Every so often the surf zone is extra foamy and wave surge pushes gobs of it onto the beach. I even wrote a few words about it once – one of the first posts I wrote for theoutershores. It was just a photograph and a short descriptive paragraph about sea foam, acknowledging I had no idea what its source was. I pretty much summed up all I had to say in Foam in the Wrack.
How little I knew about sea foam until a couple of months ago when I read a tweet by Richard Kirby @PlanktonPundit that changed my connection with sea foam forever. All he said was:
This foam at the waves edge reveals the sea is a solution of phytoplankton remains.
I now know that sea foam, also known as spume, occurs when turbulent seas shake up high concentrations of dissolved organic matter. A big source of dissolved organic matter is phytoplankton. Thus, a foamy surf zone may indicate an offshore phytoplankton bloom.
In celebration of spume, here are a couple modest foam galleries:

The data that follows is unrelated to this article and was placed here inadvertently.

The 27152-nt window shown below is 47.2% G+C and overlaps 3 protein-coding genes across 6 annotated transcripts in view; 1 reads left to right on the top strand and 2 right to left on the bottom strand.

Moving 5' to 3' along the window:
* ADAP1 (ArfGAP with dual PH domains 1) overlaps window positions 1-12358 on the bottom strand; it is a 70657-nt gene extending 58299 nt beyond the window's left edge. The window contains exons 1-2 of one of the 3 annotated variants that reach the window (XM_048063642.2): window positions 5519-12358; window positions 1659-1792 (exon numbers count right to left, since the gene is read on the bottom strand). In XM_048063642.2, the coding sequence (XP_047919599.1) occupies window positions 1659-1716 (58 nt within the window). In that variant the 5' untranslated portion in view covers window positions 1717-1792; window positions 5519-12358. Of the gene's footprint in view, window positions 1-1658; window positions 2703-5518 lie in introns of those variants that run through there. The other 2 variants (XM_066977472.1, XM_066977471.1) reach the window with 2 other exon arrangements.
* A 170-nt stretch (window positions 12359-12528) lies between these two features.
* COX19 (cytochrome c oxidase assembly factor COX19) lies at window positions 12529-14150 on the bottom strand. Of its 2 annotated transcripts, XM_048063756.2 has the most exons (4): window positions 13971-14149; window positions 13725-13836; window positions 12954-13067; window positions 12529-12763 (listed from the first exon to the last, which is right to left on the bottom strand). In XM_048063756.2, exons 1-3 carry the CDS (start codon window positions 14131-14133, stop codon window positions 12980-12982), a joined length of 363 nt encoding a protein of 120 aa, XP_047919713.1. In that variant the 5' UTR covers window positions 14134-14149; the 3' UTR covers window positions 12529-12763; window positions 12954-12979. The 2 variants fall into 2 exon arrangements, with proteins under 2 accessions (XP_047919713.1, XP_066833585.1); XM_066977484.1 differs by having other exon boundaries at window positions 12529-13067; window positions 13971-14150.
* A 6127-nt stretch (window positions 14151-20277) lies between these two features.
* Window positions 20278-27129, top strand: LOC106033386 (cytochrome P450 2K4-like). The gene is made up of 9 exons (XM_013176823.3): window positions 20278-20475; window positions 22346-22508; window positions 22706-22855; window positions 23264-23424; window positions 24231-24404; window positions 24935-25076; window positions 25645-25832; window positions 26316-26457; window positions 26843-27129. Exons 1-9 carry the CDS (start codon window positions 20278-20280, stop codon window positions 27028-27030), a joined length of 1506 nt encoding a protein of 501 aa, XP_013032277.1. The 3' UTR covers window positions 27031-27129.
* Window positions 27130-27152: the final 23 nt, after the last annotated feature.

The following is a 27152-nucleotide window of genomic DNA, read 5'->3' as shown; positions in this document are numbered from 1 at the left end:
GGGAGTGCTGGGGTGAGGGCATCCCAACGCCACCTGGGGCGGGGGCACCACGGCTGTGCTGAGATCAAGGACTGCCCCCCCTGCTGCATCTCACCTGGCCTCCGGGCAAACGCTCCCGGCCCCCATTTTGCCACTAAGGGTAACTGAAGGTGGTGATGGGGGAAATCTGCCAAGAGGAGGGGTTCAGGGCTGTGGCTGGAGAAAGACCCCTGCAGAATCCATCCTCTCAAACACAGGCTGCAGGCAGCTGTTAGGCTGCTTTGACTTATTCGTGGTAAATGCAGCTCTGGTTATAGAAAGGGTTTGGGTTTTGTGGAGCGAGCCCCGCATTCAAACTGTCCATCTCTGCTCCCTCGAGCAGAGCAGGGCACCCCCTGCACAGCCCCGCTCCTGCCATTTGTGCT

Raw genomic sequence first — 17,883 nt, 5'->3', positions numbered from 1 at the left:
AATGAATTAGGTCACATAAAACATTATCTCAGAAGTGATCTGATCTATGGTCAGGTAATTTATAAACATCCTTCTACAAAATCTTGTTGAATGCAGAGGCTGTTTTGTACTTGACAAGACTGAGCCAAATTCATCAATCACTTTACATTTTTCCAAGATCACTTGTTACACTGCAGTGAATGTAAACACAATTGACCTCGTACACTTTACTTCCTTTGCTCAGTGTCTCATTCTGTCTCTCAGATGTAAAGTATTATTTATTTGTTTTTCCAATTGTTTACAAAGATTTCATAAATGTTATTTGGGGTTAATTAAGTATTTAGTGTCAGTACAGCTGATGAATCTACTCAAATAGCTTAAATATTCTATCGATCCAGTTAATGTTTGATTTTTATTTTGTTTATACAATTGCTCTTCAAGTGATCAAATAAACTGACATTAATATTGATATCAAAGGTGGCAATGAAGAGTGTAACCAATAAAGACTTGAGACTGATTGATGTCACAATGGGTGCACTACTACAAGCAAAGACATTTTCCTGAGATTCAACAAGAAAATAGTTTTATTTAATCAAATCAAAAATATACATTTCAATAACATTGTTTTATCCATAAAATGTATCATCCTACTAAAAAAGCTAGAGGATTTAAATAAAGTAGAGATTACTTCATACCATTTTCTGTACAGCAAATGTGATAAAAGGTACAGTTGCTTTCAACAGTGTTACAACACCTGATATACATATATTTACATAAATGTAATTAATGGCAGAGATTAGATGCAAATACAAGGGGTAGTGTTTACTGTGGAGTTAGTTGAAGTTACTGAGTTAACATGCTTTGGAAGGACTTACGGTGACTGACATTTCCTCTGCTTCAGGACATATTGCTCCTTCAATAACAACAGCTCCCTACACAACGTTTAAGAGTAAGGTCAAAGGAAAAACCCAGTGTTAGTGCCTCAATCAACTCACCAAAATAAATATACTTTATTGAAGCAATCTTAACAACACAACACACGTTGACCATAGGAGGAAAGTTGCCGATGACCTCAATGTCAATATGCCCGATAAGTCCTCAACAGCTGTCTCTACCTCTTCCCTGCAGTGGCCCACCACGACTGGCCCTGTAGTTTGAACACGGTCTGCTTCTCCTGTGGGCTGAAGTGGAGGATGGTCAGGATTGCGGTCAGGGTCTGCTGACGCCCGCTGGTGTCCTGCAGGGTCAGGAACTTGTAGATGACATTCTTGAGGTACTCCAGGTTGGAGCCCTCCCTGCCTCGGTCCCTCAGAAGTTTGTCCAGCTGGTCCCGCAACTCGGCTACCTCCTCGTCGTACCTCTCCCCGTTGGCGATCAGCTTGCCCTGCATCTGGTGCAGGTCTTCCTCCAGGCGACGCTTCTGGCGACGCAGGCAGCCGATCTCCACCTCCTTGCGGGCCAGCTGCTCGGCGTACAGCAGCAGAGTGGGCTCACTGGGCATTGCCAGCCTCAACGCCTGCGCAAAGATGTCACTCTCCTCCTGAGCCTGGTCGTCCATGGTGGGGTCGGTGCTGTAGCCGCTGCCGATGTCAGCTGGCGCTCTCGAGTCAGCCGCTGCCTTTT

May 18, 2015
February 23, 2011
I wasn’t thinking about sea foam when, from across an impassibly low sandy tide pool, I took the photo below. My thoughts were on the intertidal zones; of Pisaster and Anthopluera on the low side, the barnacles, Pollicipes, and Semibalanus, and mussels, Mytilus, in the middle, and of acorn barnacles, Balanaus glandula, on the high side. I was thinking about whether the starfish were survivors of the current bout of sea star wasting syndrome, and about how high up the rocks those acorn barnacles can creep.
Thanks to @PlanktonPundit, the previously unnoticed sea foam floating on the surface of this tide pool now reminds me about connections between sea and the intertidal. How many of the creatures exposed at low tide began life in the plankton, or depend on plankton directly or indirectly as adults?